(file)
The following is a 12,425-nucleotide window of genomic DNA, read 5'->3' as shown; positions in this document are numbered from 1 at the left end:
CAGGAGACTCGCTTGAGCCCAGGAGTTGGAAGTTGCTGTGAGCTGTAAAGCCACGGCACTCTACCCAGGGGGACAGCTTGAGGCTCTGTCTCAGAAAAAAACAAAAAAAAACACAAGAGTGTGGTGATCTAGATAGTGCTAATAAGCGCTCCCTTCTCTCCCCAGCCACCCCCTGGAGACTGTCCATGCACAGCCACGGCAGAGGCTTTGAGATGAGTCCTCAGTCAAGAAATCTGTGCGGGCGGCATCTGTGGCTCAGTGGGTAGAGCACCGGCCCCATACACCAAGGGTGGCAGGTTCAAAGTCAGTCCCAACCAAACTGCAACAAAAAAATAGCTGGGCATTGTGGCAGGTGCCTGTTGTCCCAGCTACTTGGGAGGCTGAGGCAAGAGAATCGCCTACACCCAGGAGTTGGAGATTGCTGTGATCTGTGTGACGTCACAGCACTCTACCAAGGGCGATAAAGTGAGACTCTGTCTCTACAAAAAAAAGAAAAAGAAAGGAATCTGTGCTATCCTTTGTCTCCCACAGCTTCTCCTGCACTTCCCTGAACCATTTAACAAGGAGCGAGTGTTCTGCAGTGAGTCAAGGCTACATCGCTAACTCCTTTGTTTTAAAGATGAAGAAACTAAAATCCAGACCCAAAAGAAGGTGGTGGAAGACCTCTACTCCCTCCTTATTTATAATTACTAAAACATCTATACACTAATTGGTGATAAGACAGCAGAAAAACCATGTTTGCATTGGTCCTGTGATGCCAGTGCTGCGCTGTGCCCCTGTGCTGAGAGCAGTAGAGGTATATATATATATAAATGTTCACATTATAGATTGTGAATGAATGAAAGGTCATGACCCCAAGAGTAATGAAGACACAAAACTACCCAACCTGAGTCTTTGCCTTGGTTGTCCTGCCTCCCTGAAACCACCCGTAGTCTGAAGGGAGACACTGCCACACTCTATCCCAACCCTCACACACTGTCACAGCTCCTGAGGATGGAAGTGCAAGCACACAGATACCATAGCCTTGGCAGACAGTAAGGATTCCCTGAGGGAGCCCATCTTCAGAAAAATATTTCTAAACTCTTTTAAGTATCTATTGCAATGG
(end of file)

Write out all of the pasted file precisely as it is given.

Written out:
The following is a 12,425-nucleotide window of genomic DNA, read 5'->3' as shown; positions in this document are numbered from 1 at the left end:
CAGGAGACTCGCTTGAGCCCAGGAGTTGGAAGTTGCTGTGAGCTGTAAAGCCACGGCACTCTACCCAGGGGGACAGCTTGAGGCTCTGTCTCAGAAAAAAACAAAAAAAAACACAAGAGTGTGGTGATCTAGATAGTGCTAATAAGCGCTCCCTTCTCTCCCCAGCCACCCCCTGGAGACTGTCCATGCACAGCCACGGCAGAGGCTTTGAGATGAGTCCTCAGTCAAGAAATCTGTGCGGGCGGCATCTGTGGCTCAGTGGGTAGAGCACCGGCCCCATACACCAAGGGTGGCAGGTTCAAAGTCAGTCCCAACCAAACTGCAACAAAAAAATAGCTGGGCATTGTGGCAGGTGCCTGTTGTCCCAGCTACTTGGGAGGCTGAGGCAAGAGAATCGCCTACACCCAGGAGTTGGAGATTGCTGTGATCTGTGTGACGTCACAGCACTCTACCAAGGGCGATAAAGTGAGACTCTGTCTCTACAAAAAAAAGAAAAAGAAAGGAATCTGTGCTATCCTTTGTCTCCCACAGCTTCTCCTGCACTTCCCTGAACCATTTAACAAGGAGCGAGTGTTCTGCAGTGAGTCAAGGCTACATCGCTAACTCCTTTGTTTTAAAGATGAAGAAACTAAAATCCAGACCCAAAAGAAGGTGGTGGAAGACCTCTACTCCCTCCTTATTTATAATTACTAAAACATCTATACACTAATTGGTGATAAGACAGCAGAAAAACCATGTTTGCATTGGTCCTGTGATGCCAGTGCTGCGCTGTGCCCCTGTGCTGAGAGCAGTAGAGGTATATATATATATAAATGTTCACATTATAGATTGTGAATGAATGAAAGGTCATGACCCCAAGAGTAATGAAGACACAAAACTACCCAACCTGAGTCTTTGCCTTGGTTGTCCTGCCTCCCTGAAACCACCCGTAGTCTGAAGGGAGACACTGCCACACTCTATCCCAACCCTCACACACTGTCACAGCTCCTGAGGATGGAAGTGCAAGCACACAGATACCATAGCCTTGGCAGACAGTAAGGATTCCCTGAGGGAGCCCATCTTCAGAAAAATATTTCTAAACTCTTTTAAGTATCTATTGCAATGG